Before the women’s singles final on Sept. 10, the Queens rocker and actress Cyndi Lauperwill perform. Newark’s own Queen Latifah will perform a pre-match 9/11 tribute at the men’s final, which falls on Sept. 11. Latifah also did at a 9/11 tribute at the U.S.Open in 2002 (at right).

“The USTA’s goal is to mark this solemn occasion in a dignified and respectful manner,” said Jon Vegosen, the board chairman and president of the U.S.T.A, in a statement. “We are one of this nation’s global stages on the 10th Anniversary of 9/11, and we have a special responsibility to honor those fallen and those who responded heroically on that fateful day.”

At both singles championship matches, “9-11-01″ will be inscribed on the Arthur Ashe Stadium court. The finalists in the men’s tournament will enter the court through an honor guard comprised of members of the New York Police Department, the Fire Department of New York and the Port Authority Police. A military flyover will also take place on Sept. 11 at the end of the pre-match ceremony.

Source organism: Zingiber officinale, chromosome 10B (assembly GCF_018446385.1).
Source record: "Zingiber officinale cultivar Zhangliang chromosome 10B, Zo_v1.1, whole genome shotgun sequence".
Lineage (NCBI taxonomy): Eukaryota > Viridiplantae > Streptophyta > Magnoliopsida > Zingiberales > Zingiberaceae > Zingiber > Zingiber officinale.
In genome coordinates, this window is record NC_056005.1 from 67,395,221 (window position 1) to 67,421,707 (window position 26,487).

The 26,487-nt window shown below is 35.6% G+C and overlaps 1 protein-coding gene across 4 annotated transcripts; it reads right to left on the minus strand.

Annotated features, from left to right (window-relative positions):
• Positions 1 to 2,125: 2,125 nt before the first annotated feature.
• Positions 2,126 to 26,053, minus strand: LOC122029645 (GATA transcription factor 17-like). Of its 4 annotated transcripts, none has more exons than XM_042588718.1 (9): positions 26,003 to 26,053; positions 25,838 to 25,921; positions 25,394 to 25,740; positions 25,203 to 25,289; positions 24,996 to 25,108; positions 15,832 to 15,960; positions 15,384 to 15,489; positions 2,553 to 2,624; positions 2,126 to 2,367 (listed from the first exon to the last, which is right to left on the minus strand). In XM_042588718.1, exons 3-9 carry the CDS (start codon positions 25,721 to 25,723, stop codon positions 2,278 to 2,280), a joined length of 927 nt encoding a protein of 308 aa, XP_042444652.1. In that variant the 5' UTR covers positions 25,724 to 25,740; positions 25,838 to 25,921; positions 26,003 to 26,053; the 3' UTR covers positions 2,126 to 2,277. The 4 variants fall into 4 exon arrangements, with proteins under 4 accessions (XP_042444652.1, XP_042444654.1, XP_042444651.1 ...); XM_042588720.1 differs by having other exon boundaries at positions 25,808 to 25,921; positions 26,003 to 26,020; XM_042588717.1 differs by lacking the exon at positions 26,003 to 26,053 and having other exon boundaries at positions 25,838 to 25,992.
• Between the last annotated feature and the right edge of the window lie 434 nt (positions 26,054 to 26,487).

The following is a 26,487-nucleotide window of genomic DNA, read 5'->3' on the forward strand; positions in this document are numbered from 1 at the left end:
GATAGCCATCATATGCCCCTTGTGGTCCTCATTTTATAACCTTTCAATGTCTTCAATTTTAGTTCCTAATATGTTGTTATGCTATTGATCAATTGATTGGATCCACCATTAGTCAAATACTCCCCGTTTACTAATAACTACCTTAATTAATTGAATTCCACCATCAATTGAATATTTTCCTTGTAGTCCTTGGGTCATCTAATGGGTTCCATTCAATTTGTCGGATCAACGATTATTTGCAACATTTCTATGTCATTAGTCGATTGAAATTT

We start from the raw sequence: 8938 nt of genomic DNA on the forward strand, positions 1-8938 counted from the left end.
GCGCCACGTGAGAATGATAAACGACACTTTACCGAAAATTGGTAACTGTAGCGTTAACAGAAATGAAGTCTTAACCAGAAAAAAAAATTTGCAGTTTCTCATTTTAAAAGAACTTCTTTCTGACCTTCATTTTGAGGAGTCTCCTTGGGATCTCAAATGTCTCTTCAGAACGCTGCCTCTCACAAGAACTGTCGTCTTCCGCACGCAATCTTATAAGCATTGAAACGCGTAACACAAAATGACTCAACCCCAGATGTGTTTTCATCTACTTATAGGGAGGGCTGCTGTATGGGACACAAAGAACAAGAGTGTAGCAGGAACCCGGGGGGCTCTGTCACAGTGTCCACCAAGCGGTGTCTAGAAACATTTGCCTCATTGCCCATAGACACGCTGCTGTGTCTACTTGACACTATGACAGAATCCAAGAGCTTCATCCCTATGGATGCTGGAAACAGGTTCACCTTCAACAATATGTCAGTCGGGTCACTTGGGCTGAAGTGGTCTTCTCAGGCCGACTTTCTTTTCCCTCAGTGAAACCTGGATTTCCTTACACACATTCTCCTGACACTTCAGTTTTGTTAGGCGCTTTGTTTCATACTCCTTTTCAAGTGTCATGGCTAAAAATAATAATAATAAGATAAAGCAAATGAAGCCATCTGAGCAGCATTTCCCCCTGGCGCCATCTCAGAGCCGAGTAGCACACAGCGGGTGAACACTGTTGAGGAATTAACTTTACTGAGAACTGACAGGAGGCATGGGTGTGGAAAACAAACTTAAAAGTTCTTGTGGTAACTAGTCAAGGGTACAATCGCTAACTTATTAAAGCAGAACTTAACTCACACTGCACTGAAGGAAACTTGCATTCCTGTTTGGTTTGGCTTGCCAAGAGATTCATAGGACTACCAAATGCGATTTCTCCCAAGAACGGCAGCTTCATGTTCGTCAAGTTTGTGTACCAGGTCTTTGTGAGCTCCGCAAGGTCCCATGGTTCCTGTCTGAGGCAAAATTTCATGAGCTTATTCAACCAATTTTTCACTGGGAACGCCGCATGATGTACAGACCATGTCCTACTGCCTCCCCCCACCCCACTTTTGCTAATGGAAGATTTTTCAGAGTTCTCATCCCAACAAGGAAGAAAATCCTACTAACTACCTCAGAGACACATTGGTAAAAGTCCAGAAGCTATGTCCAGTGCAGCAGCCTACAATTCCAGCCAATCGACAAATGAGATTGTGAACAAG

Musical groups who will be playing on the Flushing Meadows grounds during the U.S. Open include Wye Oak, Ava Luna, The Aviation Orange, Humble G and The Afripeans, The Moonlighters, singer songwriter Susan Justice, and violinist Jane Hunt. For a schedule, click here.

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Cyndi Lauper – 30th June 2011 – HMV Hammersmith Apollo

In the eighties, Cyndi Lauper proved to be a juggernaut of pop fury providing the decade with some of the most iconic and memorable hits to represent the genre. Her wild and wacky individuality mixed with her hook laden records and flawless, pitch perfect voice created a persona that went on to win multiple Grammys and solidify her place within the recording industrys most elite.